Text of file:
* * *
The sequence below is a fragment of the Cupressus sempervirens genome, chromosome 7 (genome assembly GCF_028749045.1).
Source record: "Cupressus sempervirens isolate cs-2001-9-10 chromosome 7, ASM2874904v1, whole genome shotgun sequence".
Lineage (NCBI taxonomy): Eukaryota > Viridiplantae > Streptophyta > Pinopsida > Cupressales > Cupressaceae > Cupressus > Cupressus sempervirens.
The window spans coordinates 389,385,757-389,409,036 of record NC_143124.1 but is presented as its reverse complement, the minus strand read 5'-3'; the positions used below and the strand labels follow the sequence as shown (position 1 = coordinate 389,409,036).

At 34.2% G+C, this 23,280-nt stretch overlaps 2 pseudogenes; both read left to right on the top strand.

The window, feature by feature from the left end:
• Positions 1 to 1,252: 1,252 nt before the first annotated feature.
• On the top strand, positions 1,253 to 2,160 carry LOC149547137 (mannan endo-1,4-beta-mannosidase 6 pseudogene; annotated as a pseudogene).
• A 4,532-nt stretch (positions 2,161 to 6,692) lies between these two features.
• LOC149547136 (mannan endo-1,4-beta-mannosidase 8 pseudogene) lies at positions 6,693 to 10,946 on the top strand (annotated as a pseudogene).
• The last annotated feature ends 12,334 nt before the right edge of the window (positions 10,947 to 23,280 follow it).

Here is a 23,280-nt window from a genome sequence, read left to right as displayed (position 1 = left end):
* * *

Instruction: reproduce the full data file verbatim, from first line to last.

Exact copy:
The sequence below is a fragment of the Cupressus sempervirens genome, chromosome 7 (genome assembly GCF_028749045.1).
Source record: "Cupressus sempervirens isolate cs-2001-9-10 chromosome 7, ASM2874904v1, whole genome shotgun sequence".
Lineage (NCBI taxonomy): Eukaryota > Viridiplantae > Streptophyta > Pinopsida > Cupressales > Cupressaceae > Cupressus > Cupressus sempervirens.
The window spans coordinates 389,385,757-389,409,036 of record NC_143124.1 but is presented as its reverse complement, the minus strand read 5'-3'; the positions used below and the strand labels follow the sequence as shown (position 1 = coordinate 389,409,036).

At 34.2% G+C, this 23,280-nt stretch overlaps 2 pseudogenes; both read left to right on the top strand.

The window, feature by feature from the left end:
• Positions 1 to 1,252: 1,252 nt before the first annotated feature.
• On the top strand, positions 1,253 to 2,160 carry LOC149547137 (mannan endo-1,4-beta-mannosidase 6 pseudogene; annotated as a pseudogene).
• A 4,532-nt stretch (positions 2,161 to 6,692) lies between these two features.
• LOC149547136 (mannan endo-1,4-beta-mannosidase 8 pseudogene) lies at positions 6,693 to 10,946 on the top strand (annotated as a pseudogene).
• The last annotated feature ends 12,334 nt before the right edge of the window (positions 10,947 to 23,280 follow it).

Here is a 23,280-nt window from a genome sequence, read left to right as displayed (position 1 = left end):